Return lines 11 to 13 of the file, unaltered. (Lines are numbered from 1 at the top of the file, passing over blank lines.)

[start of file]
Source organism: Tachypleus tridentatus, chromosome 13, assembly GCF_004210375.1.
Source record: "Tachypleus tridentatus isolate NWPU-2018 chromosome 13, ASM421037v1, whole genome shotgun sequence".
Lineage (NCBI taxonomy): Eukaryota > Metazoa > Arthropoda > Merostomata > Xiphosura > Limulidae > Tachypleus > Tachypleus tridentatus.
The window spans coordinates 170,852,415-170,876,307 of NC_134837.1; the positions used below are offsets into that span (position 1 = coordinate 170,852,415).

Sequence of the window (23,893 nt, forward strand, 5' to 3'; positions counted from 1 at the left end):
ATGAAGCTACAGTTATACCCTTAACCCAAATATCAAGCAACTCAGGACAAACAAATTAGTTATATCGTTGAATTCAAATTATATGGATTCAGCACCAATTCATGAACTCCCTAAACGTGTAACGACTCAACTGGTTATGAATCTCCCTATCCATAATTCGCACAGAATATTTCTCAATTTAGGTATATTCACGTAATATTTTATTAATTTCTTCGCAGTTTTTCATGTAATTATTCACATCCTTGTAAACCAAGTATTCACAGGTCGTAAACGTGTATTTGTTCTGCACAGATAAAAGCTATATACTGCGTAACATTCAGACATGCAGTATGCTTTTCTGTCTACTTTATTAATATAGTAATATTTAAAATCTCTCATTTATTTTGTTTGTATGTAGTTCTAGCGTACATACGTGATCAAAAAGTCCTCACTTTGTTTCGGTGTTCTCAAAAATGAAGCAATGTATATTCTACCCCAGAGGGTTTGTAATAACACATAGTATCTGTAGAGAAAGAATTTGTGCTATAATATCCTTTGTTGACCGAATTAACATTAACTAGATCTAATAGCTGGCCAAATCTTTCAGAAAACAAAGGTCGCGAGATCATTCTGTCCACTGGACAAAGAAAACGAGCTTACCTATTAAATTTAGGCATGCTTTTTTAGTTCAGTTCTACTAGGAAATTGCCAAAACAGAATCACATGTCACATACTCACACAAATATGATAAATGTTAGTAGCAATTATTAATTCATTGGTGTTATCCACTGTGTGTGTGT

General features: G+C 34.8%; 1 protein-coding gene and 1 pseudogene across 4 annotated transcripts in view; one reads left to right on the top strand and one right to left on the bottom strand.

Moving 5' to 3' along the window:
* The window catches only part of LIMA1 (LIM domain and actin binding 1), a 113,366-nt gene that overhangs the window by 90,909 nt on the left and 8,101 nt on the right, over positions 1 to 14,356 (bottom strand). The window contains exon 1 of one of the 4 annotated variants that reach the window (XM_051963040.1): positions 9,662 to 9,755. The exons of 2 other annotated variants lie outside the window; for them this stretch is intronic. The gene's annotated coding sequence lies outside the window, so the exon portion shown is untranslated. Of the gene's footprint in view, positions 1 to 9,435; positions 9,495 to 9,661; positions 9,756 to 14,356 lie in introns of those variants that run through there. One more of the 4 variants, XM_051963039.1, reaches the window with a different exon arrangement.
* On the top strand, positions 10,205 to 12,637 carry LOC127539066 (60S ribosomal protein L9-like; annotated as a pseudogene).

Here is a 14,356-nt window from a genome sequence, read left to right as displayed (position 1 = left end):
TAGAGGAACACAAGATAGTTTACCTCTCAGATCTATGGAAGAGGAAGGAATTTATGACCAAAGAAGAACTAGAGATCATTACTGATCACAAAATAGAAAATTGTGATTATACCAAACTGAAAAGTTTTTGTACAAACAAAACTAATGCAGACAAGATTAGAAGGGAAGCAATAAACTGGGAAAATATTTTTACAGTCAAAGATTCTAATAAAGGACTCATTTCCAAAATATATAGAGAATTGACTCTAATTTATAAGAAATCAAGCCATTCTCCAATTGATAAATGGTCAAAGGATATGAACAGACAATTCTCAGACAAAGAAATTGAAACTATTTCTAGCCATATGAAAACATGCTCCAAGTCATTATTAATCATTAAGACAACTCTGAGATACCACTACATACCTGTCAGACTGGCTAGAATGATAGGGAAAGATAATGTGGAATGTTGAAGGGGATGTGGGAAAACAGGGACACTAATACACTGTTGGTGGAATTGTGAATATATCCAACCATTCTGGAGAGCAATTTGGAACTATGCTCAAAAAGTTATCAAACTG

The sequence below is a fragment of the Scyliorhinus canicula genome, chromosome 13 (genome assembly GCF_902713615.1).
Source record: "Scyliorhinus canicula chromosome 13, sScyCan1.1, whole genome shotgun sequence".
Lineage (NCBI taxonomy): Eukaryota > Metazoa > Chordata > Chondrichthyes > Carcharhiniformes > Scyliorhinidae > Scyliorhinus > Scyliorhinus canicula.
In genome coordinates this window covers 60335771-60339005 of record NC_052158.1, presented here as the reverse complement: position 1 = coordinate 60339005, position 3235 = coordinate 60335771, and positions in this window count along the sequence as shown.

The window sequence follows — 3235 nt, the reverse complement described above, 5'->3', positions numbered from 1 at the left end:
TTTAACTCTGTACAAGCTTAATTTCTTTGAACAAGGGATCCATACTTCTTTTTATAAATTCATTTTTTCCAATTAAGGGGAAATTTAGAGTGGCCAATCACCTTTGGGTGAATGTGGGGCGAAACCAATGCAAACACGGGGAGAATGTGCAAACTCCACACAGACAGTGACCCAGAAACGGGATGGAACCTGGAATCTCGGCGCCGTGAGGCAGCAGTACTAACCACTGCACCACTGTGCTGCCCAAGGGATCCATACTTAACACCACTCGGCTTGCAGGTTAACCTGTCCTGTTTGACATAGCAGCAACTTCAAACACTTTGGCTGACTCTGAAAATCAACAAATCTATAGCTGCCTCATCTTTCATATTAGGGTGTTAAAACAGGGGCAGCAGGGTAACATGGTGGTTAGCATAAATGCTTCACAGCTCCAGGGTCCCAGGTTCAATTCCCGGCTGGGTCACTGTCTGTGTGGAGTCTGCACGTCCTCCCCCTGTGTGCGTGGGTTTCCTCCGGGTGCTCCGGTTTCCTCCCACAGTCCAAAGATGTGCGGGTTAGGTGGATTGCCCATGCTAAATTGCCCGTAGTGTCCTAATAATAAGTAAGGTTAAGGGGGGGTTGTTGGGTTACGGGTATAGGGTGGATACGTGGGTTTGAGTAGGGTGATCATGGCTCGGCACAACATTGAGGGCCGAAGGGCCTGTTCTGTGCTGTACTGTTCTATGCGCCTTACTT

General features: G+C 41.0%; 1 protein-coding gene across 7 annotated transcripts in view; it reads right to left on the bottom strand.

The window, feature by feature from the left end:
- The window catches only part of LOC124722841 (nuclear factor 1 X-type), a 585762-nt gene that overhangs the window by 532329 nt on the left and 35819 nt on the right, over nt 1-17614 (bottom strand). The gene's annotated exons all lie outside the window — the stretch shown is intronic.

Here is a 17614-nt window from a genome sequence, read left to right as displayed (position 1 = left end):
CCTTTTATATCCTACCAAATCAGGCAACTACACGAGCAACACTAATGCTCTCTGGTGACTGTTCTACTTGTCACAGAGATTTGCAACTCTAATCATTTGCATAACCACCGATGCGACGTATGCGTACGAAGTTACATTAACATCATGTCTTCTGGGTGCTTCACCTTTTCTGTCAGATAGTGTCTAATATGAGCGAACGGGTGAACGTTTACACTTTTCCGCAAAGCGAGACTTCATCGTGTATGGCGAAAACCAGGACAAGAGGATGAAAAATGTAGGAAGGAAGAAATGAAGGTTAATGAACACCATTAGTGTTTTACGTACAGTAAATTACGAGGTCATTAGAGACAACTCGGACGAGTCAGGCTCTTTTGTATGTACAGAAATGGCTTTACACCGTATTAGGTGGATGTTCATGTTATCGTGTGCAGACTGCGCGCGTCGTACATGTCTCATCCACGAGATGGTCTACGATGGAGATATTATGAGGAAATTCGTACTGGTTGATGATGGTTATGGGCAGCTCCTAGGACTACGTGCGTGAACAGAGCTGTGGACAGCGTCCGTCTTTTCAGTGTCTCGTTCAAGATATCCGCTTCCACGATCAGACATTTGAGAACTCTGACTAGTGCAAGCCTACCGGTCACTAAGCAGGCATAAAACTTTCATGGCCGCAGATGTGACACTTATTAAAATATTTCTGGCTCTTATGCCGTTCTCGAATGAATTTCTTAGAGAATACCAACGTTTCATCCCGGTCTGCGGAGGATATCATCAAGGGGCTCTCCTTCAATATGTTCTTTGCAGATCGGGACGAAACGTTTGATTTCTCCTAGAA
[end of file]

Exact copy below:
Here is a 14,356-nt window from a genome sequence, read left to right as displayed (position 1 = left end):
TAGAGGAACACAAGATAGTTTACCTCTCAGATCTATGGAAGAGGAAGGAATTTATGACCAAAGAAGAACTAGAGATCATTACTGATCACAAAATAGAAAATTGTGATTATACCAAACTGAAAAGTTTTTGTACAAACAAAACTAATGCAGACAAGATTAGAAGGGAAGCAATAAACTGGGAAAATATTTTTACAGTCAAAGATTCTAATAAAGGACTCATTTCCAAAATATATAGAGAATTGACTCTAATTTATAAGAAATCAAGCCATTCTCCAATTGATAAATGGTCAAAGGATATGAACAGACAATTCTCAGACAAAGAAATTGAAACTATTTCTAGCCATATGAAAACATGCTCCAAGTCATTATTAATCATTAAGACAACTCTGAGATACCACTACATACCTGTCAGACTGGCTAGAATGATAGGGAAAGATAATGTGGAATGTTGAAGGGGATGTGGGAAAACAGGGACACTAATACACTGTTGGTGGAATTGTGAATATATCCAACCATTCTGGAGAGCAATTTGGAACTATGCTCAAAAAGTTATCAAACTG

The sequence below is a fragment of the Scyliorhinus canicula genome, chromosome 13 (genome assembly GCF_902713615.1).